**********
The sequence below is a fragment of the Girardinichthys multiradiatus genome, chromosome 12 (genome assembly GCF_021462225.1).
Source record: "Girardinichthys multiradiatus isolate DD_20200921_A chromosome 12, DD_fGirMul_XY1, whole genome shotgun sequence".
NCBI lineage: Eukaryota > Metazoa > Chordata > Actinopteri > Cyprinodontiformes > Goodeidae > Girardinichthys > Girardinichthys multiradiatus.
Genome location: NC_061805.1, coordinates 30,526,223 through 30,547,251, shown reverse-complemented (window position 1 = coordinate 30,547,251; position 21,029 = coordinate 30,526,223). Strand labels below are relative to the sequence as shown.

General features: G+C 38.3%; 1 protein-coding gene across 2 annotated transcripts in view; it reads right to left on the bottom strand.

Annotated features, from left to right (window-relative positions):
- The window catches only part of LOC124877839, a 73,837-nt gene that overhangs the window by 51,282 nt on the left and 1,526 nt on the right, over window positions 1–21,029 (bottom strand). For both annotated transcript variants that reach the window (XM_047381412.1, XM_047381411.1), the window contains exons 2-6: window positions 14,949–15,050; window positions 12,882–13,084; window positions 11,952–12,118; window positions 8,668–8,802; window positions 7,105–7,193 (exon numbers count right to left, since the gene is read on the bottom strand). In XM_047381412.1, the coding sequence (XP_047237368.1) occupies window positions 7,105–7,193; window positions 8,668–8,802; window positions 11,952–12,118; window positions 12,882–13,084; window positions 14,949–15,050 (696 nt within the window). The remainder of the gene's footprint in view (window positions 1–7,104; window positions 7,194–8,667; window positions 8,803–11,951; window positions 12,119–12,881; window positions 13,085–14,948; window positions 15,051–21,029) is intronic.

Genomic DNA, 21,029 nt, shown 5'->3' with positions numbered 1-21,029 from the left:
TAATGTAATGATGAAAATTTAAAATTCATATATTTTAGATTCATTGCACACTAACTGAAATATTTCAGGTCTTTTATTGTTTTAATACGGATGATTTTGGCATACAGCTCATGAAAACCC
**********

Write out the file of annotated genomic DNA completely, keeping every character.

The sequence below is a fragment of the Girardinichthys multiradiatus genome, chromosome 12 (genome assembly GCF_021462225.1).
Source record: "Girardinichthys multiradiatus isolate DD_20200921_A chromosome 12, DD_fGirMul_XY1, whole genome shotgun sequence".
NCBI lineage: Eukaryota > Metazoa > Chordata > Actinopteri > Cyprinodontiformes > Goodeidae > Girardinichthys > Girardinichthys multiradiatus.
Genome location: NC_061805.1, coordinates 30,526,223 through 30,547,251, shown reverse-complemented (window position 1 = coordinate 30,547,251; position 21,029 = coordinate 30,526,223). Strand labels below are relative to the sequence as shown.

General features: G+C 38.3%; 1 protein-coding gene across 2 annotated transcripts in view; it reads right to left on the bottom strand.

Annotated features, from left to right (window-relative positions):
- The window catches only part of LOC124877839, a 73,837-nt gene that overhangs the window by 51,282 nt on the left and 1,526 nt on the right, over window positions 1–21,029 (bottom strand). For both annotated transcript variants that reach the window (XM_047381412.1, XM_047381411.1), the window contains exons 2-6: window positions 14,949–15,050; window positions 12,882–13,084; window positions 11,952–12,118; window positions 8,668–8,802; window positions 7,105–7,193 (exon numbers count right to left, since the gene is read on the bottom strand). In XM_047381412.1, the coding sequence (XP_047237368.1) occupies window positions 7,105–7,193; window positions 8,668–8,802; window positions 11,952–12,118; window positions 12,882–13,084; window positions 14,949–15,050 (696 nt within the window). The remainder of the gene's footprint in view (window positions 1–7,104; window positions 7,194–8,667; window positions 8,803–11,951; window positions 12,119–12,881; window positions 13,085–14,948; window positions 15,051–21,029) is intronic.

Genomic DNA, 21,029 nt, shown 5'->3' with positions numbered 1-21,029 from the left:
TAATGTAATGATGAAAATTTAAAATTCATATATTTTAGATTCATTGCACACTAACTGAAATATTTCAGGTCTTTTATTGTTTTAATACGGATGATTTTGGCATACAGCTCATGAAAACCC